Most (intellectual) people would be flattered to be compared to Data. The guy is wicked smart -- and fit as Jack la Lane! (bet that dates me)

And Bi. I'm a physicist and my undergrad GPA was 3.5, so there goes that theory. :)

bi -- Intl. J. Inact. said...

"I'm a physicist and my undergrad GPA was 3.5"

Hmm, that's what a defenestrated Apple machine will say.

Anonymous said...


With all due respect, I think you are simply mistaken.

Star trek's NOMAD is the paragon of a "defenestrated Apple machine" -- and as anyone who saw "The Changeling" knows, NOMAD could never admit to less than a perfect 4.0 (or perhaps 4.3 if its school gave out "A+")


John Mashey said...

Defenestrated computers? Mild.

At the Computer History Museum, we have the WISC, the first computer designed by Gene Amdahl (one of the the great architects, IBM S/360 and others.)

It has several prominent bullet holes, which lead visitors to the natural conclusion, i.e., "earliest example of a computer that really angered someone."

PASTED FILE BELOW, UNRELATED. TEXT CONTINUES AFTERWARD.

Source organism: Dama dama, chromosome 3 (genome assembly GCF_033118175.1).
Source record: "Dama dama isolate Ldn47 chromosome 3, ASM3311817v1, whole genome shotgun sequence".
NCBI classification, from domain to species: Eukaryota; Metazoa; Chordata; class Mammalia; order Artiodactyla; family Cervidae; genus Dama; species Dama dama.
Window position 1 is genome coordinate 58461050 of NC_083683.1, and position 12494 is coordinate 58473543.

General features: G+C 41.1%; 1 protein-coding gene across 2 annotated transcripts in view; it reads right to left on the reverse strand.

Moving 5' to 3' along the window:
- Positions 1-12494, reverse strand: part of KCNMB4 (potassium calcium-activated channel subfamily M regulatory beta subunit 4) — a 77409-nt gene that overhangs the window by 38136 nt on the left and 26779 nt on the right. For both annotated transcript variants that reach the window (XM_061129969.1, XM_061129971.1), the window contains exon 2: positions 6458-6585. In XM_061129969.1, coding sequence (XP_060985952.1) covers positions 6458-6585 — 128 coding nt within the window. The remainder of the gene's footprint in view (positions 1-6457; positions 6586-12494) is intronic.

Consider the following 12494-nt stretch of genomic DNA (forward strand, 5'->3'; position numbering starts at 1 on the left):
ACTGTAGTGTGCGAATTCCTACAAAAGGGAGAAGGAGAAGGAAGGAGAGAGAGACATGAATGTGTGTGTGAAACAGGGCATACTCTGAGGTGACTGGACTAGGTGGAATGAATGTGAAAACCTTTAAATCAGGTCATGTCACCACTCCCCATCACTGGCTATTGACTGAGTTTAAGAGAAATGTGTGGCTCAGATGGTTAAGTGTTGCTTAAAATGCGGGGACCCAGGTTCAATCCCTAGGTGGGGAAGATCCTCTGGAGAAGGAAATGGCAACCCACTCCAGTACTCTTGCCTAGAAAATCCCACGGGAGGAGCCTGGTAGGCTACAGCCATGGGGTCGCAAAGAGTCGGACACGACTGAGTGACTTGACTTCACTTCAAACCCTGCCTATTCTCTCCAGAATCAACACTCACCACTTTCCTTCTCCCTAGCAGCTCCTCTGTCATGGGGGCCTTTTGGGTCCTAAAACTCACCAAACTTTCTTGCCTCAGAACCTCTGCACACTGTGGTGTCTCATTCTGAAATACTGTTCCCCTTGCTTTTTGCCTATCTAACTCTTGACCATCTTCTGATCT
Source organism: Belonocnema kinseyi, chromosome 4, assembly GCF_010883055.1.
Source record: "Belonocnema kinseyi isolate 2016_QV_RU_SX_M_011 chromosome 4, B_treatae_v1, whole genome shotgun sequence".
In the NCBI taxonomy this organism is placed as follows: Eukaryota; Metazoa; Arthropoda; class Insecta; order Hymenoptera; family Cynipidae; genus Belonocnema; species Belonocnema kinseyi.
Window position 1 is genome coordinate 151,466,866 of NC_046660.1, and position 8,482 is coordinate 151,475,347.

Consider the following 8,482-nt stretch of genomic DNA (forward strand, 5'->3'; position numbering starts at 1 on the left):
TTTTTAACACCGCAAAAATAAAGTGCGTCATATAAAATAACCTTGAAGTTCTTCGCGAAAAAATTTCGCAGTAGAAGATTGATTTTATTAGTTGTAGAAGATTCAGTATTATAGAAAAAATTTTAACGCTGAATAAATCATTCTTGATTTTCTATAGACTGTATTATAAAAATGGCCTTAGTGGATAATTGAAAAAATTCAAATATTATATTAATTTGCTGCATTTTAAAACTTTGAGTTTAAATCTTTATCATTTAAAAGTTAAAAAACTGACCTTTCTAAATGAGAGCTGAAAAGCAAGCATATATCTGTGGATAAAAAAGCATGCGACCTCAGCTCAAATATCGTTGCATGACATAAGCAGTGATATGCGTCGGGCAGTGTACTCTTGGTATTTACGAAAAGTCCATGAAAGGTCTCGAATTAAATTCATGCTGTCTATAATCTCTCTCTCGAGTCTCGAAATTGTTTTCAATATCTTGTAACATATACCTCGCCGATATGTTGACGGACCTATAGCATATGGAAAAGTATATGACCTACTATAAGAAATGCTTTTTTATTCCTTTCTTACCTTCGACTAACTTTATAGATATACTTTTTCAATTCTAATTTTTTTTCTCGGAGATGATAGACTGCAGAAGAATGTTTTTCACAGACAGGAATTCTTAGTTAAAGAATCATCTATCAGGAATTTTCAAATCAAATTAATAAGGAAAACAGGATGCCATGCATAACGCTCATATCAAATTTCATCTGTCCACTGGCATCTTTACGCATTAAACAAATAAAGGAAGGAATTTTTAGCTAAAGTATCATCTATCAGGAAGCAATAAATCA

However, it wasn't that.

When the WISC was decommissioned at Wisconsin, someone kept it in their basement (originally for consulting), and later, a teenage son found it useful for holding targets for gun practice ... and missed sometimes.

EliRabett said...

Eli gotta admit that he thought that the Data-Gore analogy so good that to even comment on it was hopeless. Could not be topped

Anonymous said...

sometimes i think this blog is actually being written by a commodore 64 (and using a 300 baud modem to transfer it).

- LoadStar

EliRabett said...

110 baud, Eli uses two stop bits, a word processor written in FORTH and a dedicated PDP 8. The I/o is on paper tape